Last year we reported on an arbitrator’s decision to order former Globe and Mail writer Jan Wong to repay monies paid to her under the terms of a settlement with the newspaper over her dismissal, due to her breach of her confidentiality undertaking: see The Globe to Jan Wong: “Eat My Lunch”. The arbitrator ordered the repayment after Wong had the chutzpa to publish a book discussing her legal dispute with the Globe in which she disclosed that she had been “paid a pile of money to go away” and that “a big, fat check had landed” in her account.
On November 3, 2014, Wong’s application for judicial review of that decision was dismissed by the Ontario Divisional Court, reported at 2014 ONSC 6372. What is interesting about the judicial review was Wong’s decision to go it alone and take on both the Globe and her Union, the latter whose conduct was alleged to be “reprehensible” in not adequately representing her interests at arbitration. Not surprisingly, the Globe and the Union challenged Wong’s standing to apply for judicial review on her own accord, given that they are the parties to the collective agreement under which the original grievance arose. The court found that Wong was unable to establish standing within the narrow exceptions to the general rule that only the parties to the collective agreement have standing. In short, it found that the Union’s representation was not so deficient as to give her the right to pursue the claim alone.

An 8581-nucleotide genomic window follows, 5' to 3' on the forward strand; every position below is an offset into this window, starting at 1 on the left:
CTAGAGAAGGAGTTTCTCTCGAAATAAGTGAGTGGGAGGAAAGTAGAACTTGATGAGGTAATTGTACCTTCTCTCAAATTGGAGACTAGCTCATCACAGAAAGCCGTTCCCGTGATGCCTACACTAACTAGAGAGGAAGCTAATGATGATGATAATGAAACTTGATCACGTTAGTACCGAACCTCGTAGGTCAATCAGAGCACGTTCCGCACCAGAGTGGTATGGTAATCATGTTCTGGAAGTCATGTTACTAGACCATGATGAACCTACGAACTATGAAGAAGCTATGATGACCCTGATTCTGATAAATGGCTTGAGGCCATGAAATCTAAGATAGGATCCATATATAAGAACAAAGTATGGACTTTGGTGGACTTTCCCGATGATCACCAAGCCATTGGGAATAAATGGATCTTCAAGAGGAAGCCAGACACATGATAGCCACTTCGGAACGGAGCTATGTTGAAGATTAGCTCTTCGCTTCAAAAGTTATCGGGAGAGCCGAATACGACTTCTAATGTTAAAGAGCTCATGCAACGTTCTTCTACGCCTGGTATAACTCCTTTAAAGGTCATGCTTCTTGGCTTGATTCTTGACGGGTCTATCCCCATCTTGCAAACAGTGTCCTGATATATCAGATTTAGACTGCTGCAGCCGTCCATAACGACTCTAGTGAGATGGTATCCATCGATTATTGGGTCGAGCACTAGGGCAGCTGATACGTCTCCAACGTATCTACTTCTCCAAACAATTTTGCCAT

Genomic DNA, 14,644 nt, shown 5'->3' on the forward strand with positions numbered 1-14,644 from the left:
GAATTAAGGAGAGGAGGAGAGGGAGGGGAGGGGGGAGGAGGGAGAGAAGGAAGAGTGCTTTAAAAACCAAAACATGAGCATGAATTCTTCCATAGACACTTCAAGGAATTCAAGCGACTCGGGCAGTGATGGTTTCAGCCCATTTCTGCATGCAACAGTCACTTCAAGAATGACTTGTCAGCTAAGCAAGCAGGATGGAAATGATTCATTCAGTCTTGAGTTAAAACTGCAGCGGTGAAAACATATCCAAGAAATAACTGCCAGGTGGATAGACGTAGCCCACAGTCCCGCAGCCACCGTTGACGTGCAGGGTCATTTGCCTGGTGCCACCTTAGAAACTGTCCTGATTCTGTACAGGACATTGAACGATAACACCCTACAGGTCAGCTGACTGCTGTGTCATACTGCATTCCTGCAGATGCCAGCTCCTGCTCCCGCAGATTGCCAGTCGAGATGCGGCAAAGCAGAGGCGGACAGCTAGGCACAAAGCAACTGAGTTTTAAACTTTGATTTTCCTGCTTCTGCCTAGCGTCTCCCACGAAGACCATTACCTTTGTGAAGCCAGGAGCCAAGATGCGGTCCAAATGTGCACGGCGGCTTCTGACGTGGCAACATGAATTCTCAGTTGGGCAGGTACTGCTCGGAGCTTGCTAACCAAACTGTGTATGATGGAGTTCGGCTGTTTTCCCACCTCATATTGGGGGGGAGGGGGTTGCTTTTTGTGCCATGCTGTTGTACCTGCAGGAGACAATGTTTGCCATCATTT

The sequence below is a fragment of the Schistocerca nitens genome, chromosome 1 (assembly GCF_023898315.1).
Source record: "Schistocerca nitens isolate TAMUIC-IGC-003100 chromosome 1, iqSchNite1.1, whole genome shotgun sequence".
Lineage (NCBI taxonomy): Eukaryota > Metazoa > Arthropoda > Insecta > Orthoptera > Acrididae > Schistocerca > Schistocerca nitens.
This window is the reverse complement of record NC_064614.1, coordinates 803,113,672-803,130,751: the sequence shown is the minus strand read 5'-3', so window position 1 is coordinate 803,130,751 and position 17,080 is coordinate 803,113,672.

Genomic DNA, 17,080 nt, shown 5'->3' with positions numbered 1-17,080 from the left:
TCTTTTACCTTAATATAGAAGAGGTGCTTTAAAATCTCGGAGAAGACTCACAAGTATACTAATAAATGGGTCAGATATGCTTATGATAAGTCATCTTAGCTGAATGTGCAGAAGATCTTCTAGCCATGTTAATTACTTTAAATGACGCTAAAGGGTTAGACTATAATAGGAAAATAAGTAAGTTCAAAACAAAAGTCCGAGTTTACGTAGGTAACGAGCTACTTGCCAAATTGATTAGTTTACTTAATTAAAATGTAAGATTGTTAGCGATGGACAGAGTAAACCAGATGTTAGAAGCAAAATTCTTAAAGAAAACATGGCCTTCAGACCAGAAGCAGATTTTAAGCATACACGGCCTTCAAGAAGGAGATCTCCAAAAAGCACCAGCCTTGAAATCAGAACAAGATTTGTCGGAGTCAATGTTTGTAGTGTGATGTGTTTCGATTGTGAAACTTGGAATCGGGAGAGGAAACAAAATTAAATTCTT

The issue of standing aside, the court found that Wong was unable to demonstrate that the arbitrator’s decision was unreasonable on the issues of whether a breach of the settlement had in fact occurred or that there was a reasonable apprehension of bias on the part of the arbitrator. On the appropriateness of the remedy, being the repayment of $209,912 representing the two years’ severance she had been paid, the court found that the provision in the settlement agreement requiring repayment of the monies was reasonably classified by the arbitrator as a forfeiture provision that was not unconscionable, and not an unenforceable penalty.
Wong sought to have the Union pay her costs of the judicial review. Not only was the court unprepared to make that order, Wong was in fact directed to pay $15,000 of costs to the Union as well as another $15,000 to the Globe.
It will be interesting to see if Wong seeks leave to appeal to the Ontario Court of Appeal. Given Wong’s course of action to date, that would not be at all surprising.
This decision reinforces the potential consequences of a breach of a well drafted confidentiality undertaking, the narrow scope for a unionized employee to assume carriage of her own dispute with an employer and the challenge facing any party who hopes to establish that an arbitrator’s decision is outside the bounds of reasonableness.